So, first, thank you all for your continued support. One year ago today, 3×5 Leadership had 100 subscribers. Over this past year, our subscriber community has grown to almost 1,300 and we surpassed the 100,000 views threshold. I’m certainly not motivated by, nor do I do this for the numbers, but it is humbling to know that this platform has had some sort of impact on a few other people. So, again, thank you for your support. Continue reading → Celebrating Two Years of Leader Development!
Thus far, this series has analyzed reflection at the individual level and how it helps us learn as leaders to improve our leadership. We conclude the series, however, looking at reflection at the organizational level and how a team can collectively reflect. Reflecting at the organizational level becomes a driving force that leads to collective institutional learning. Just like our own individual learning through reflection makes us better leaders, reflecting as a group or team can make us more effective as an organization.
“Preparation and reflection must be the bookends of every experience we encounter as well as ones we offer our subordinates.” – Unknown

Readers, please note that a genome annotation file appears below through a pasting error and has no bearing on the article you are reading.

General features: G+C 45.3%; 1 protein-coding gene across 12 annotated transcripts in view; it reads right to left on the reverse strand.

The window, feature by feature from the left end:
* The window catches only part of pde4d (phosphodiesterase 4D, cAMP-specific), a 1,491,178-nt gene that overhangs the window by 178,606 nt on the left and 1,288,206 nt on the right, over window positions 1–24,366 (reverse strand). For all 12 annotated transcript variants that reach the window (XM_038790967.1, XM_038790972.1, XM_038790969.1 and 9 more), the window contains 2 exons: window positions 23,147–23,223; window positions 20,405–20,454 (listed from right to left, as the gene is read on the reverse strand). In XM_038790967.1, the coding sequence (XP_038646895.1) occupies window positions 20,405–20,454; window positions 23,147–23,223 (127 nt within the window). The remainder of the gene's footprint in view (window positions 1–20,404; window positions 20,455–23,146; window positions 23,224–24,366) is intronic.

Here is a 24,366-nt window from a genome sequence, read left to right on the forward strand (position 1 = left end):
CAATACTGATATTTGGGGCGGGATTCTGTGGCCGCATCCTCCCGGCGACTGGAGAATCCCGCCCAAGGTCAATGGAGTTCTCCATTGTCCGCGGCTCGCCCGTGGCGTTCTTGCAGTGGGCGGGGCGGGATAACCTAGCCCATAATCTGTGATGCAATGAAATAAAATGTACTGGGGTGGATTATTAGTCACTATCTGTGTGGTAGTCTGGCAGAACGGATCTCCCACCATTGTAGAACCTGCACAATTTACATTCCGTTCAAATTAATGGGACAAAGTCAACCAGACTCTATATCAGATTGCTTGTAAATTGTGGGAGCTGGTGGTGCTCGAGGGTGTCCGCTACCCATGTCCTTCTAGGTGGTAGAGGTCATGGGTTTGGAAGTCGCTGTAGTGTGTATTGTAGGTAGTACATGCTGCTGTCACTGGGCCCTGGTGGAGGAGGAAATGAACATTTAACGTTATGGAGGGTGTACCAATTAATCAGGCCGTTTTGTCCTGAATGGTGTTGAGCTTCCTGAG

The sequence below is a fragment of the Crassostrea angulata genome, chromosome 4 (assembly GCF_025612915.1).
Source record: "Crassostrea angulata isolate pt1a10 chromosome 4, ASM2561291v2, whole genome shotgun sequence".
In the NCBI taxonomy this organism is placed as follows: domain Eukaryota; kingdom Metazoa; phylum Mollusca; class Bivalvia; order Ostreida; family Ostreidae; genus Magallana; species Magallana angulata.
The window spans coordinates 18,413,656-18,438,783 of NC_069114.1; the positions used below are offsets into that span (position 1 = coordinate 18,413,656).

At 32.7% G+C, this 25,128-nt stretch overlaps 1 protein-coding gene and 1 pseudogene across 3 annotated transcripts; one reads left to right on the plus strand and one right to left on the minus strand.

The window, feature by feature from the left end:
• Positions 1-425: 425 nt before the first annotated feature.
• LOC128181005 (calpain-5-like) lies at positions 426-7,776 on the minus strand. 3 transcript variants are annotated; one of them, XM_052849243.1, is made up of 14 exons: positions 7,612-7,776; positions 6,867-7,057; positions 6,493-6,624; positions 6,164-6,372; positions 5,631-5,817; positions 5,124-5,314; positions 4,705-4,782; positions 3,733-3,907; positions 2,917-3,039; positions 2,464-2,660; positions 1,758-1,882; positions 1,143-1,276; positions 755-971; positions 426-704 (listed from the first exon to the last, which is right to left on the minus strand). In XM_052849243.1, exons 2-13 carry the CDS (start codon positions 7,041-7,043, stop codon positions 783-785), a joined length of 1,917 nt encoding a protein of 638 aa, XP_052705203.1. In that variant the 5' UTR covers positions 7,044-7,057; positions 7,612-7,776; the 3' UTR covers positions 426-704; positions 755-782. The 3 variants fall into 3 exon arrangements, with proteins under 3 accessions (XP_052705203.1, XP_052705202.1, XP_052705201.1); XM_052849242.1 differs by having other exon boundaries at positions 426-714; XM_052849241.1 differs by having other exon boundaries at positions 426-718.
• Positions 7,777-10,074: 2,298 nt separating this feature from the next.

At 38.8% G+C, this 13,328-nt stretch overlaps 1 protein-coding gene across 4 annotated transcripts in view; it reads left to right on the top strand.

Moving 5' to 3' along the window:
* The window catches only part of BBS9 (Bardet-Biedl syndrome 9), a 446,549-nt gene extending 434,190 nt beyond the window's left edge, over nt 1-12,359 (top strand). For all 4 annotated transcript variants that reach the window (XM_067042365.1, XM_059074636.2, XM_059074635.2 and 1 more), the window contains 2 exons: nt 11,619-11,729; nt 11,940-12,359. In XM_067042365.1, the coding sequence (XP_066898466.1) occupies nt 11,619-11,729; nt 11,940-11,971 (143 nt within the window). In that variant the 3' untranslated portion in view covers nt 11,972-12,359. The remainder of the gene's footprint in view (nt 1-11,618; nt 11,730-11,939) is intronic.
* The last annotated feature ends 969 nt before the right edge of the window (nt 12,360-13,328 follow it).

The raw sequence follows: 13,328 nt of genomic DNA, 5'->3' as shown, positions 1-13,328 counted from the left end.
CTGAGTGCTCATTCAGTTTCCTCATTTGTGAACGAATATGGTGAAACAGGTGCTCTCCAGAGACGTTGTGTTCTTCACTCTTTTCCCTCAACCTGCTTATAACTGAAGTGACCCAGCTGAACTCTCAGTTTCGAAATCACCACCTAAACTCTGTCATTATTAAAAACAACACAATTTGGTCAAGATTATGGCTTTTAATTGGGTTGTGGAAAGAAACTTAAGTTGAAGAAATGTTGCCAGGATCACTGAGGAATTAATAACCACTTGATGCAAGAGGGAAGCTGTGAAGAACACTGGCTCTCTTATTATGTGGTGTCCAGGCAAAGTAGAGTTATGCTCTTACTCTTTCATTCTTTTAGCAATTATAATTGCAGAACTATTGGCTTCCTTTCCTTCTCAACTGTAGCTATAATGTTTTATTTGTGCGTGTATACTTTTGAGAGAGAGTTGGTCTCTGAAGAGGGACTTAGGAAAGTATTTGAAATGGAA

This is one of my personal favorite leadership quotes because it stresses the value of two often overlooked aspects of experiential learning. Preparing and reflecting are critical for maximizing learning from our experiences. Reflection, especially, is so often ignored in the actual execution of leader development, which I touch on in part II of this series.
This series aims to provide my perspective and lessons on what I’ve come to learn about reflection, specifically how to engage in it. Last week, in part III of the series, I shared several popular methods for reflection. Now, I provide a personal approach to incorporate a holistic reflective system into your learning and development. This is how I reflect on a routine basis.
Remember, reflection is highly individual and you may prefer to reflect in ways that I don’t and vice versa. My goal in sharing my personal reflective approach is to show you how certain reflective activity “puzzle pieces” can be pieced together to have a big impact. If you are new to this reflection series, I encourage you to start at the beginning, in part I, which introduces this abstract reflection concept. Continue reading → Reflection Series, Part IV: An Approach
Thus far in this reflection series, we’ve addressed what reflection is and why it is important for leaders. If you are new to this series, I encourage you to check out part I and part II of this series first.